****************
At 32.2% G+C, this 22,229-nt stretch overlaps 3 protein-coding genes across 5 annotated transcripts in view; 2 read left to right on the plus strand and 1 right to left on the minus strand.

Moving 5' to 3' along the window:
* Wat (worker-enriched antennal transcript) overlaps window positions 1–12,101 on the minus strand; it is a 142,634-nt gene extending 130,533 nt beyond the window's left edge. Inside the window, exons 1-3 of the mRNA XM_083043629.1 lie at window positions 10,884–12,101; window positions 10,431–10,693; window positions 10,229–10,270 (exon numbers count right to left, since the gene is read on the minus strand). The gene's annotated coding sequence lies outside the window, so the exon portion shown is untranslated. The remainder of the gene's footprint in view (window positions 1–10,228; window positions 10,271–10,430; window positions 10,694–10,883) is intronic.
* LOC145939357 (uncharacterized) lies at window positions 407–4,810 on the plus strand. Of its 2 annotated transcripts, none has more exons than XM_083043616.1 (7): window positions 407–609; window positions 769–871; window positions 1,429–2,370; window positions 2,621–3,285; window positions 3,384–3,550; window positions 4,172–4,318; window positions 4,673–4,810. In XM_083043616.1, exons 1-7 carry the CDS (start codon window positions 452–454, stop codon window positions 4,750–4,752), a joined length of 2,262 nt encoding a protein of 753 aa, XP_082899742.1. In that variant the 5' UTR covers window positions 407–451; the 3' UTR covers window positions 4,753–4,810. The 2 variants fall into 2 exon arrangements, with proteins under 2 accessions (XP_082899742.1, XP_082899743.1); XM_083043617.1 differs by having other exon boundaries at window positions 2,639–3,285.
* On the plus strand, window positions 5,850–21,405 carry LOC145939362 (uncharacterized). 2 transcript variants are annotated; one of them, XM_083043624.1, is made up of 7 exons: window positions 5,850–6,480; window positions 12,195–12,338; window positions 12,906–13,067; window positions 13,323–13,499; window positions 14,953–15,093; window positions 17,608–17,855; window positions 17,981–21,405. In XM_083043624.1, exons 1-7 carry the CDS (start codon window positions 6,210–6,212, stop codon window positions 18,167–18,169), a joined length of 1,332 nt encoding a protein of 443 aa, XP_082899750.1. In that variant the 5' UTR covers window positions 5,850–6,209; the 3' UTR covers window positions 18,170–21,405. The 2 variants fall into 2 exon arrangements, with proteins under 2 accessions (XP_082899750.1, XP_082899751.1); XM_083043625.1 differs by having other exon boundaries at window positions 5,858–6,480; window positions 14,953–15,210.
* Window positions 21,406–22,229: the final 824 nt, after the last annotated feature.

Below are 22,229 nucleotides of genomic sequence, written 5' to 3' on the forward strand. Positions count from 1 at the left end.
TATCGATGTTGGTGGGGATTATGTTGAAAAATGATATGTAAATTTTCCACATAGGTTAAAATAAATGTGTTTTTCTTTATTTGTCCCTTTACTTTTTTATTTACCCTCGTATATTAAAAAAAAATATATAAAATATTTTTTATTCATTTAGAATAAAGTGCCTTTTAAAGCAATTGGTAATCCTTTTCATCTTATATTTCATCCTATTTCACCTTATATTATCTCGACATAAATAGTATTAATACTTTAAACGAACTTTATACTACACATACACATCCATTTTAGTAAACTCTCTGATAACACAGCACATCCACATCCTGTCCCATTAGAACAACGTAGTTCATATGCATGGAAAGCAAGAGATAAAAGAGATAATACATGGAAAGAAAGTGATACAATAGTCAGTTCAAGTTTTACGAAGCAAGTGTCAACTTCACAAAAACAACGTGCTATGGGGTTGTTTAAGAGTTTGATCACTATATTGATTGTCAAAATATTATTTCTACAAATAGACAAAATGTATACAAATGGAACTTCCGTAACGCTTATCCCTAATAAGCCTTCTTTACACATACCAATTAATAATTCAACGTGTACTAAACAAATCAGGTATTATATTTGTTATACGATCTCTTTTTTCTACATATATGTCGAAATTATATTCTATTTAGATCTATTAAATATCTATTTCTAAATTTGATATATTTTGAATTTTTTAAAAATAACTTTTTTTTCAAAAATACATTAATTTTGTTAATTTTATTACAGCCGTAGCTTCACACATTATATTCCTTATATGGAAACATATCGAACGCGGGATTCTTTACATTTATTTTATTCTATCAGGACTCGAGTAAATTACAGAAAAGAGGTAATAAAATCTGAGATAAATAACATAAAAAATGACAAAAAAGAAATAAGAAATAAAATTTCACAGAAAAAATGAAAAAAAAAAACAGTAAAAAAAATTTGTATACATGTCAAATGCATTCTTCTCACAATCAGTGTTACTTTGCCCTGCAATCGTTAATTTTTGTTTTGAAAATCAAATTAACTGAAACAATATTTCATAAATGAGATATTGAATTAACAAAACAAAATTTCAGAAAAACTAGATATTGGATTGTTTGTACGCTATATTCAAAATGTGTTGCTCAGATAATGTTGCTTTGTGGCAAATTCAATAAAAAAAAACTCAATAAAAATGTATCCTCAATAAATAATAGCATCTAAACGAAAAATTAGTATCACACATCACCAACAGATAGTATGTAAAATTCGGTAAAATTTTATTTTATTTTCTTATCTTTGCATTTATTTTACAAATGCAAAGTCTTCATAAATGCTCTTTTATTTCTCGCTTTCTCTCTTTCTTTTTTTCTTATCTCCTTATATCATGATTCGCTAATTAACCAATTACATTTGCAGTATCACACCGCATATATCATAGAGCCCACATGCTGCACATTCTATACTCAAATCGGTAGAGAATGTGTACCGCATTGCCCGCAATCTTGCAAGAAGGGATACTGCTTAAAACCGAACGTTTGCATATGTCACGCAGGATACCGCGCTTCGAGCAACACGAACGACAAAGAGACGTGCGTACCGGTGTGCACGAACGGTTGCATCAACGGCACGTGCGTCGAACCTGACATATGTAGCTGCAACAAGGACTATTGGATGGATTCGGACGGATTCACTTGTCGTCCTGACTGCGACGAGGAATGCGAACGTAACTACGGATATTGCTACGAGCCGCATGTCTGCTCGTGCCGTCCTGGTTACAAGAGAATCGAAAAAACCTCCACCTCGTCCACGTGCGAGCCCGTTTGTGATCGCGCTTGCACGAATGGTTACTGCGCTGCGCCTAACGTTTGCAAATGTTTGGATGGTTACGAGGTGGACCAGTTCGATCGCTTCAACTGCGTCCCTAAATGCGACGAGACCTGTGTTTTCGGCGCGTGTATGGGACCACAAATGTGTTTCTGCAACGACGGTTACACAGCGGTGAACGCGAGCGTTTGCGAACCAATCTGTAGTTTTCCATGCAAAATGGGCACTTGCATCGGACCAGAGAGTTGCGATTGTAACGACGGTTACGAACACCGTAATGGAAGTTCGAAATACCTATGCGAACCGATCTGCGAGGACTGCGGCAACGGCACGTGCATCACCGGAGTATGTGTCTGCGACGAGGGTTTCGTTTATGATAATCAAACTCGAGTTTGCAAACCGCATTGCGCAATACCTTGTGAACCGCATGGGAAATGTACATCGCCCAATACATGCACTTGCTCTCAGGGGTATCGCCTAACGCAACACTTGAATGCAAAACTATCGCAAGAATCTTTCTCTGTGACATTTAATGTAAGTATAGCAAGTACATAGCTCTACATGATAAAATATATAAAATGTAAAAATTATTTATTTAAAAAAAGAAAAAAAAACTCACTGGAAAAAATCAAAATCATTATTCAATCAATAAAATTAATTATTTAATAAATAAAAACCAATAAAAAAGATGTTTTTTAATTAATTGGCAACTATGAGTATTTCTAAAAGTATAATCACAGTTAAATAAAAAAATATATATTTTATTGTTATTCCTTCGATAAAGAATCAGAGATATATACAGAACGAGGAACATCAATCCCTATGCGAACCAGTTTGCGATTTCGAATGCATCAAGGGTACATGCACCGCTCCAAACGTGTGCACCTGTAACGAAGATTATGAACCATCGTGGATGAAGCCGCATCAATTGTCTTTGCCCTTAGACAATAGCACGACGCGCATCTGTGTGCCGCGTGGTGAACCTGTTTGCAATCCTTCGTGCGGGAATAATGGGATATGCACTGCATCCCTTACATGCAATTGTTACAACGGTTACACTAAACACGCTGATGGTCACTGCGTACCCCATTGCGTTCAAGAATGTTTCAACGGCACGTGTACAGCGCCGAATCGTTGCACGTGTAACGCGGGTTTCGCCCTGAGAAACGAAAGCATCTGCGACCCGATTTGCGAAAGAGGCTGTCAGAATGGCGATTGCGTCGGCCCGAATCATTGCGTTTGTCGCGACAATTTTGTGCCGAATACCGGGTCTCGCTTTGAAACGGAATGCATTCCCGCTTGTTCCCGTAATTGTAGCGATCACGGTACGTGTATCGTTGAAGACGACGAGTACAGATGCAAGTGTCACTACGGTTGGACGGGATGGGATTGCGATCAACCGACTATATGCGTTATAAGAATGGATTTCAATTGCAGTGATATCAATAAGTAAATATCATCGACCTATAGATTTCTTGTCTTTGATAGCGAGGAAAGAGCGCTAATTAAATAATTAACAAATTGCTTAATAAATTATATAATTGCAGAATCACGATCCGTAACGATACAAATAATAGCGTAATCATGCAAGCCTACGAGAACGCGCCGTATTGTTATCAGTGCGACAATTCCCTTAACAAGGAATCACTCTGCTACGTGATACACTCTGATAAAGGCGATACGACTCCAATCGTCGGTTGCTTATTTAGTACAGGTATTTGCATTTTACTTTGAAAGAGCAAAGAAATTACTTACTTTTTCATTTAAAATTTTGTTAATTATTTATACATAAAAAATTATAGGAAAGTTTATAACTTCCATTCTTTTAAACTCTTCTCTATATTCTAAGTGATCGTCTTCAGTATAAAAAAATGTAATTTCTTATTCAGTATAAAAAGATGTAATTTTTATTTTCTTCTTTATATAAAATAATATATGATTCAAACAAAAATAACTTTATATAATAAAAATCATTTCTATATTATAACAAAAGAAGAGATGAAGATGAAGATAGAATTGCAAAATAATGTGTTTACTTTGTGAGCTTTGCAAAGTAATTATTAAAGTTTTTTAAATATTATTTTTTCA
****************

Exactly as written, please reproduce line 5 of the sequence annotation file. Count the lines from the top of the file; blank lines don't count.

* On the plus strand, window positions 5,850–21,405 carry LOC145939362 (uncharacterized). 2 transcript variants are annotated; one of them, XM_083043624.1, is made up of 7 exons: window positions 5,850–6,480; window positions 12,195–12,338; window positions 12,906–13,067; window positions 13,323–13,499; window positions 14,953–15,093; window positions 17,608–17,855; window positions 17,981–21,405. In XM_083043624.1, exons 1-7 carry the CDS (start codon window positions 6,210–6,212, stop codon window positions 18,167–18,169), a joined length of 1,332 nt encoding a protein of 443 aa, XP_082899750.1. In that variant the 5' UTR covers window positions 5,850–6,209; the 3' UTR covers window positions 18,170–21,405. The 2 variants fall into 2 exon arrangements, with proteins under 2 accessions (XP_082899750.1, XP_082899751.1); XM_083043625.1 differs by having other exon boundaries at window positions 5,858–6,480; window positions 14,953–15,210.